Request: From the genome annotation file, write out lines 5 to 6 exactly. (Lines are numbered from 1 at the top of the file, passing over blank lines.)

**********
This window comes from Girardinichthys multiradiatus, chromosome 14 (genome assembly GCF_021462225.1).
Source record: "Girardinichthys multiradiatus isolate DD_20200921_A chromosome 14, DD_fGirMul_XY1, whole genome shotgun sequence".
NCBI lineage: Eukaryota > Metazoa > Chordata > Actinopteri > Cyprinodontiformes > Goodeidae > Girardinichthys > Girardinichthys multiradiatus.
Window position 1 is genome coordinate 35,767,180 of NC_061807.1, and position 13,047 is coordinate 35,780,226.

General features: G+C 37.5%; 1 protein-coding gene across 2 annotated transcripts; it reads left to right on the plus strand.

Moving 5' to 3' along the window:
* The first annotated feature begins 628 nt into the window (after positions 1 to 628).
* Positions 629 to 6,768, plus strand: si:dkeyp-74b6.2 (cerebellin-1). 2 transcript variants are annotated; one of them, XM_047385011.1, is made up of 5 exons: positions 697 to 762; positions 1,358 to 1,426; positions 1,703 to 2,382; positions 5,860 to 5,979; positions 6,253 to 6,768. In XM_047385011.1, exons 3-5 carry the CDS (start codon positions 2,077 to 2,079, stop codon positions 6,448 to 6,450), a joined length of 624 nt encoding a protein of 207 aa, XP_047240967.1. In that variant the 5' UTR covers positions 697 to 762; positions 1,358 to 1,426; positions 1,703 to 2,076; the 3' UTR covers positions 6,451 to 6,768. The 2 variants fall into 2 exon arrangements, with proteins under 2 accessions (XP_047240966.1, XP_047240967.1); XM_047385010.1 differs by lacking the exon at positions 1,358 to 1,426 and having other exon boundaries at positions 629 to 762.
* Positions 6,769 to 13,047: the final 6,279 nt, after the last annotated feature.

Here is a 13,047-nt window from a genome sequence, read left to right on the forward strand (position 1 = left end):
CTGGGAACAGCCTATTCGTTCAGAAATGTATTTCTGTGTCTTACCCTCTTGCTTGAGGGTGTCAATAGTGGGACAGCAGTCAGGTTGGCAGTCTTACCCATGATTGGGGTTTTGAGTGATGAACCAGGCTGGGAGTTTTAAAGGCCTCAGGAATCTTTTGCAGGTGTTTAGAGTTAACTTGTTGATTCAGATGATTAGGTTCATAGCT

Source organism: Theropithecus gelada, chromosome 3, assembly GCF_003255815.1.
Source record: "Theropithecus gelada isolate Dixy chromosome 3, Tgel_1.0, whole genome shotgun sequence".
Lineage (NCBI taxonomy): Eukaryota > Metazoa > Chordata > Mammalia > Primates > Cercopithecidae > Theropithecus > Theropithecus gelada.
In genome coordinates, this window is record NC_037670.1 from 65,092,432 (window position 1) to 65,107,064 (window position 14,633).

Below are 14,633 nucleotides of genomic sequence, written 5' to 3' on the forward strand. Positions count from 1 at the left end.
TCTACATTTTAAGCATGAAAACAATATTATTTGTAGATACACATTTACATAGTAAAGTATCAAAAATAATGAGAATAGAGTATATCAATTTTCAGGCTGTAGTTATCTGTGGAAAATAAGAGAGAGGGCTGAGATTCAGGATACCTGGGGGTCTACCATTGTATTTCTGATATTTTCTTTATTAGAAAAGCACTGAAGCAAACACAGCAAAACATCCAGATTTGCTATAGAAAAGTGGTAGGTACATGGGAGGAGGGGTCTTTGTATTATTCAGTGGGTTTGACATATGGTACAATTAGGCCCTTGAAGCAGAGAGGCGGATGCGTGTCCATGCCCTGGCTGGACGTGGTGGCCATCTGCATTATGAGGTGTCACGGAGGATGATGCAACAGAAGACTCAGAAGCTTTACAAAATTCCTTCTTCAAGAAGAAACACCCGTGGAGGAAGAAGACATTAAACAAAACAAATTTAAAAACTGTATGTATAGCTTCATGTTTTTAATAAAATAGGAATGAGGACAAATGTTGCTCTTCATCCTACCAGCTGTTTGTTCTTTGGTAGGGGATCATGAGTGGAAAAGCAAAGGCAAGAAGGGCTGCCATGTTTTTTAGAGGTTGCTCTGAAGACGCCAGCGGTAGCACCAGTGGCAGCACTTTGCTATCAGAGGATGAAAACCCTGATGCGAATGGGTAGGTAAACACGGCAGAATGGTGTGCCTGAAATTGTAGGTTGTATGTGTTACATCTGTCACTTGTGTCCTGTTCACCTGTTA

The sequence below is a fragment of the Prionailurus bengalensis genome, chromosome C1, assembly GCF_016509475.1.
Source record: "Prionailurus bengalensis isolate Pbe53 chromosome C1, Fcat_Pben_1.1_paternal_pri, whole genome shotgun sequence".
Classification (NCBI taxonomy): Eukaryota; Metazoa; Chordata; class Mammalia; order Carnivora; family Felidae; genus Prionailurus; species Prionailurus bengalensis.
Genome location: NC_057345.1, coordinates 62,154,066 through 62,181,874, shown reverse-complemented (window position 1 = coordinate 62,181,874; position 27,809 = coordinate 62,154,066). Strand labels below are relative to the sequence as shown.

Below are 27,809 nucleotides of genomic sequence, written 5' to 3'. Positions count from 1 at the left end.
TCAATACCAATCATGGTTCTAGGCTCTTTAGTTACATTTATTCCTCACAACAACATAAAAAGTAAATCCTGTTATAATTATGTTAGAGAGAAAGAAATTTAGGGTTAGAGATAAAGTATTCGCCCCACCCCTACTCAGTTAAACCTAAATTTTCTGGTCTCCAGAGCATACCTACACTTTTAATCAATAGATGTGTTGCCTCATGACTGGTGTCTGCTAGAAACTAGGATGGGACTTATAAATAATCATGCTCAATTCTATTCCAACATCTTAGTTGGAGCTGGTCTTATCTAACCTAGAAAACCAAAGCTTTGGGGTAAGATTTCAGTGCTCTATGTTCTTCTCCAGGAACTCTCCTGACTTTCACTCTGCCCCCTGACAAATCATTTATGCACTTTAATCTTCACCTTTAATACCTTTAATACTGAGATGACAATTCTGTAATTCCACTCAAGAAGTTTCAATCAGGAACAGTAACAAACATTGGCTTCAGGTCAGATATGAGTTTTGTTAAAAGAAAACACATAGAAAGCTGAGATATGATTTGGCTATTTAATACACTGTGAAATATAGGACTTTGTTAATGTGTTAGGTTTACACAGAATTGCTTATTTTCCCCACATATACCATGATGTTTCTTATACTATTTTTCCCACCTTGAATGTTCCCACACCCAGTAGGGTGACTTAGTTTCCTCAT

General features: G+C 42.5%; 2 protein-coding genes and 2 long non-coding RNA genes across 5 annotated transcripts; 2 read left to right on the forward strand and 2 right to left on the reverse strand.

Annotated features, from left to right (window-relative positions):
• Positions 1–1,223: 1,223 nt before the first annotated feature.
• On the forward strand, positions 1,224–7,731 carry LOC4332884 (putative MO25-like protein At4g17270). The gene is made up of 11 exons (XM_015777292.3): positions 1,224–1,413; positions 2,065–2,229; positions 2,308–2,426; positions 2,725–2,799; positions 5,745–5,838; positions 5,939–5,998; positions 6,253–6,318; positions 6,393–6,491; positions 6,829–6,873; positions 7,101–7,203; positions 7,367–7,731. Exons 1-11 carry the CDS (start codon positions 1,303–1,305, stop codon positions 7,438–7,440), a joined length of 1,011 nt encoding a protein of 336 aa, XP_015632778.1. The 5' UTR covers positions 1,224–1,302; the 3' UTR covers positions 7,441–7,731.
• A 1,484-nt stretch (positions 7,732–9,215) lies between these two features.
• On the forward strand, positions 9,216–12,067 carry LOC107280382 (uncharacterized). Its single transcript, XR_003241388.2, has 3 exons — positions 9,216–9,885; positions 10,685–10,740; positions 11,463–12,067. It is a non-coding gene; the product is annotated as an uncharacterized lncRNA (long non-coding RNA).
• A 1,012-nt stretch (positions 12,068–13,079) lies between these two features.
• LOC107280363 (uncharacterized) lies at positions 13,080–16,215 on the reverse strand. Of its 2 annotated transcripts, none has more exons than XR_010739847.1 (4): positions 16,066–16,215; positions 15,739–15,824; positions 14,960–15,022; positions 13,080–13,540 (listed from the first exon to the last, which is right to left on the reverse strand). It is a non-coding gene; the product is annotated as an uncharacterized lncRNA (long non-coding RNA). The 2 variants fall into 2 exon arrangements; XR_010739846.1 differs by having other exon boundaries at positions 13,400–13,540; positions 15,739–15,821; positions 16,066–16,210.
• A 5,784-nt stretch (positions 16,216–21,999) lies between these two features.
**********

General features: G+C 37.5%; 1 protein-coding gene across 2 annotated transcripts; it reads left to right on the plus strand.

Moving 5' to 3' along the window: